School’s Accreditation Warning Lifted

Vanessa Duffy

The Glendale College accreditation warning is currently lifted but the school must still address four important issues in six months or it will lose educational credibility and student’s credits may not be transferable.

The four final issues to resolve include: strengthening program review and resource allocation processes, which will ensure the timeliness of reports; develop student learning outcome (SLO) assessments; ensure safety of technology (overheating servers); and revise the retirement funding plan for long-term employees.

“None of these issues are internal operations,” said Jill Lewis, GCC’s accreditation liaison officer. “It’s housekeeping that we need to take care of and I believe we have a grip on it.”

 “Housekeeping” isn’t as easy as it may sound. It took several school committees and a unanimous effort on behalf of the departments and staff to really get this ball rolling.

 “It’s really scary to be the first college president when there is a sanction,” said Dawn Lindsay, superintendent of the school. She credits a lot of her reassurance to the “incredible” faculty who she says pretty much started focusing on these issues the minute the accreditation commission left the campus.

 According to Lewis and Lindsay, the main reason for initially losing accreditation was because the school’s cycle wasn’t finished by the time the commission visited.

 “We created a year-long cycle for the school but there were still three months left by the time [the commission] came in April,” said Lindsay. Therefore, the school had to prove that it was indeed on track.

 “The commission will let a CEO talk at a conference for only five minutes,” said Lewis. “[Lindsay] flew out to San Francisco to do that and must have really made an impression.”

The Accrediting Commission for Community and Junior Colleges first visited the campus in 2004 where it determined what areas needed improvement. Since then, the school has reduced the number of the commission’s recommendations from 10 to four.

When the commission met again in June, it took action to remove the warning and reaffirm accreditation due to the school’s rapid response to previous recommendations. 

“I’m so glad because otherwise I would have transferred to a different school,” said freshman Ashley Perez, health science major. “I want my diploma to mean something and I don’t want to be blown off by potential universities or jobs.”

Students would not only face hardships in transferring to a university from an unaccredited school but there would also be financial disadvantages. Schools that are not accredited are not eligible for financial aid or federal funding, such as grants and the Board of Governors fee waiver.

 The commission reviews regional campus reports every six years but new standards were created in 2002. 

“Now we needed to show evidence [of meeting standards] where before we could just say ‘yeah we did it’,” said Lindsay. “The commission gave [the school] the option to stick the old standard (a more vague explanation of meeting standards) or convert to the new one. They opted for what they were familiar with which was just postponing the pain.”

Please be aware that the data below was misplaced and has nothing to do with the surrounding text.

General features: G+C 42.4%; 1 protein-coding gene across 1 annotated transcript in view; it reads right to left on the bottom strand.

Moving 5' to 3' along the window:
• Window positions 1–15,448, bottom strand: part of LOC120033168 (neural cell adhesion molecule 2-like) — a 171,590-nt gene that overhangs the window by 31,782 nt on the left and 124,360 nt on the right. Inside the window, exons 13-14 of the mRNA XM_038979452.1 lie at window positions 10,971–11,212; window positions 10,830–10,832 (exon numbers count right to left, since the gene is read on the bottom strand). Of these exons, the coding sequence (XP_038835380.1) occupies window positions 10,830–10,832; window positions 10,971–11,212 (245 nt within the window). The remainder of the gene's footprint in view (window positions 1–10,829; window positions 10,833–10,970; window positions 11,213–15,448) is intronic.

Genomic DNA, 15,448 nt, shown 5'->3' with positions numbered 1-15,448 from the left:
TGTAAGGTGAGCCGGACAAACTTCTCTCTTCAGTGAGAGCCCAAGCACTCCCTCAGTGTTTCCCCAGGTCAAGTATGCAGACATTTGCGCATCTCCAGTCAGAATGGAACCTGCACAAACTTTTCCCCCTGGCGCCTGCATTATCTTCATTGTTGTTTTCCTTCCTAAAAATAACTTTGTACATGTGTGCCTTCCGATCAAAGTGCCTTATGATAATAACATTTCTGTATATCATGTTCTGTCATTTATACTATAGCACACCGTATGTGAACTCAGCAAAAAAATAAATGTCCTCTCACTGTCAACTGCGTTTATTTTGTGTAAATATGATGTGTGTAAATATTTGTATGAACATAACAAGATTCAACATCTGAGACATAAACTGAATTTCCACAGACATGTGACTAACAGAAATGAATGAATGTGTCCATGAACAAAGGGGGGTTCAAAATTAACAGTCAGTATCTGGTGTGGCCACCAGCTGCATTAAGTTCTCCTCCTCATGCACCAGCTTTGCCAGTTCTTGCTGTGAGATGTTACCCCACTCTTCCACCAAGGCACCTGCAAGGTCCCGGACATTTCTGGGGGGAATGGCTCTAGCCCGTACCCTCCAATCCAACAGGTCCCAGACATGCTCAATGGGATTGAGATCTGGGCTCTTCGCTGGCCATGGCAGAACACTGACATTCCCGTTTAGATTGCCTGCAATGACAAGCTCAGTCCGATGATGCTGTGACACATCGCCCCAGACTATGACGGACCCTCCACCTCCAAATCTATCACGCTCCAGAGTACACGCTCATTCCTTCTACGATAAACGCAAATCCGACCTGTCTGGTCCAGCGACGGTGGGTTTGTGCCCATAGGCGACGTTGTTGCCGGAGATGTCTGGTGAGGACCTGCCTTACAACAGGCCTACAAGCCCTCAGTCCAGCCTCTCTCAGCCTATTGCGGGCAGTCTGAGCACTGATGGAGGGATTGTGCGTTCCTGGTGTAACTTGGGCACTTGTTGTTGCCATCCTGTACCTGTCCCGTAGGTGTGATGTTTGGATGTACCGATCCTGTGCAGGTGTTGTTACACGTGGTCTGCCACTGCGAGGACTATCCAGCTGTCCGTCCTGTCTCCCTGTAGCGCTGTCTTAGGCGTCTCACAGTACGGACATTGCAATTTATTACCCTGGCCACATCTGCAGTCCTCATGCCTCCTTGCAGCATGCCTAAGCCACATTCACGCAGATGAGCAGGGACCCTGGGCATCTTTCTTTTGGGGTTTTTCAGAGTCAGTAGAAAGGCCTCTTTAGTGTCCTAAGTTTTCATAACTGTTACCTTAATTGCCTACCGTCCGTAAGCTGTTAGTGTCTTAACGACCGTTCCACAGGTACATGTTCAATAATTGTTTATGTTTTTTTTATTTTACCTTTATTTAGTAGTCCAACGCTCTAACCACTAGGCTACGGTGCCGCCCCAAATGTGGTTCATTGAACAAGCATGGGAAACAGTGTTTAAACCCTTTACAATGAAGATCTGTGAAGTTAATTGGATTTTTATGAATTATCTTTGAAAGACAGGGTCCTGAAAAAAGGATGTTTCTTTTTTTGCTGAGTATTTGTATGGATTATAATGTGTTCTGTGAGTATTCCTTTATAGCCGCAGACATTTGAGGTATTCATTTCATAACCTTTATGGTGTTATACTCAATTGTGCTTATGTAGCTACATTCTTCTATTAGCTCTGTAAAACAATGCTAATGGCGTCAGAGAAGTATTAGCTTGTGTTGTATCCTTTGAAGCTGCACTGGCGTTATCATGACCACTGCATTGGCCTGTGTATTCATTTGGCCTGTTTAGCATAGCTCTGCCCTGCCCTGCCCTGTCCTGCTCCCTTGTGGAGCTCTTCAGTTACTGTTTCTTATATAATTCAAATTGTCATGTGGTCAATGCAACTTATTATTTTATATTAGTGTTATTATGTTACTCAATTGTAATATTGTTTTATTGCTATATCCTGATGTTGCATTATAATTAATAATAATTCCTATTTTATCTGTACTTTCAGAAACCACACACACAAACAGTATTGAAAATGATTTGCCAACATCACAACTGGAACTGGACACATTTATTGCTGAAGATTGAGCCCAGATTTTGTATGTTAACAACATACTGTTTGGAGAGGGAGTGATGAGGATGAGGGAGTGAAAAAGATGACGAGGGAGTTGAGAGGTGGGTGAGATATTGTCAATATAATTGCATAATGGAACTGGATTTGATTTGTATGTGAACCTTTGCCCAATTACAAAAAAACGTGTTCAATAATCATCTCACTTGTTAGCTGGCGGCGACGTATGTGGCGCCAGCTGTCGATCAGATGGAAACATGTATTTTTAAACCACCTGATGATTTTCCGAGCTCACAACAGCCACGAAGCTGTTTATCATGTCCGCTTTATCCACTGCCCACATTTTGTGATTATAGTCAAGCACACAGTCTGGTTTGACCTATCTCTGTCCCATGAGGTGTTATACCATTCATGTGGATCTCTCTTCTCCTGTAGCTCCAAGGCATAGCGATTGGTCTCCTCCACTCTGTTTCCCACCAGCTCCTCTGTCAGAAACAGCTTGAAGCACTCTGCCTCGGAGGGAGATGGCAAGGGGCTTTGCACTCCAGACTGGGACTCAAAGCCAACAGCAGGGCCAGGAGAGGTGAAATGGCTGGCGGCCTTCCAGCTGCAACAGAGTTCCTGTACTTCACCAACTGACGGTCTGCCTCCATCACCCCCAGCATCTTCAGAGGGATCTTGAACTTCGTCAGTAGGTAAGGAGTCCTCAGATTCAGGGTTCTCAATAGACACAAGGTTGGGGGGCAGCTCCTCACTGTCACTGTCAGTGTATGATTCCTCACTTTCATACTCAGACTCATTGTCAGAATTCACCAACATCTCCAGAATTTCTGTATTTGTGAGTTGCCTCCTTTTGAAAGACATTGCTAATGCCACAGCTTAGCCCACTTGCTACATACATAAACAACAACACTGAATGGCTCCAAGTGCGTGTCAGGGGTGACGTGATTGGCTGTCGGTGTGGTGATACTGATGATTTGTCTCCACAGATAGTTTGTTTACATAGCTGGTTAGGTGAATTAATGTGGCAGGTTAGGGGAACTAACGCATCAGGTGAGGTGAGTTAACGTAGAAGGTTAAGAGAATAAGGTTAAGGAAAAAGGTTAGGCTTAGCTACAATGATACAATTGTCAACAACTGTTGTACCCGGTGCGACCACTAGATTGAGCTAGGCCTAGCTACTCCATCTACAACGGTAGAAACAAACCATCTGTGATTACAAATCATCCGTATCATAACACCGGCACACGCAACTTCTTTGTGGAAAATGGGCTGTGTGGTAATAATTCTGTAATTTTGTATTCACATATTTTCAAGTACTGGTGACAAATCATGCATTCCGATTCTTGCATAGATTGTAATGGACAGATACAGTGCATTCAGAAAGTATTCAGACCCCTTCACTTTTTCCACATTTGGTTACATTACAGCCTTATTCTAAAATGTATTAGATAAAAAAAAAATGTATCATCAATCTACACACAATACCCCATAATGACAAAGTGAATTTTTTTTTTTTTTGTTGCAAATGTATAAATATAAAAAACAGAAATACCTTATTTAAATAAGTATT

Although the decision to report to the old standards was not hers, Lindsay has been working with the school’s institutional planning coordinating committee. The group meets twice a week to plan and discuss how to meet the final recommendations.


The college’s prospective strategies must be reported by March 15, 2012 or the commission will terminate accreditation.


Lewis said the school is diligently working to reconcile the final issues despite lack of specificity in the recommendations.


“We are moving forward like a freight train on student learning outcomes,” said Lewis. “We sent Sarah McLemore (English Division) as a SLO representative to the academy at the Western Association of Schools and College (WASC). There couldn’t have been a better representative; she is the energizer bunny of the school.”


“I’m drawn to student learning outcomes and assessment and program review because I see these issues as opportunities which are vitally connected to teaching, learning and curriculum development,” said McLemore. “The WASC assessment academy has helped me develop ideas and best practices which can help GCC develop reasonable and sustainable means of assessing student learning.”


With this knowledge, the college produced a number of workshops for the faculty on program review and student learning outcomes, according to Lewis. “[The faculty] went in with nothing and came out with a complete timeline which will go in our report.”


Student learning outcomes are important to the commission because it wants to understand what the instructors expect their students to walk away with.


“The commission wants an analysis of how [the school] will modify SLO at a course level, program level and on an institutional level,” said Lewis.


With regard to GCC’s infamous technical issues, the school hired a new associate vice president for information technologies, Wayne Keller.


“We are giving high priority to the overheating servers,” said Keller. “The primary reason for this issue is that there are only two 15-year-old air conditioners cooling this huge server room.”


Keller admits that his biggest challenge is working with department’s budget. “I’m evaluating every expense and looking at how to renegotiate or cancel contracts, and enhancing our equipment. I’ll be doing a lot of allocating,” he said.


The most difficult recommendation to fulfill is the retirement funding for long-term employees according to Lewis.


“The commission doesn’t specify how they want us to improve this,” said Lewis.


The comission will hold a conference in San Francisco in October, which Lewis plans to attend, to go more in depth on each recommendation to help schools meet the proficiency level.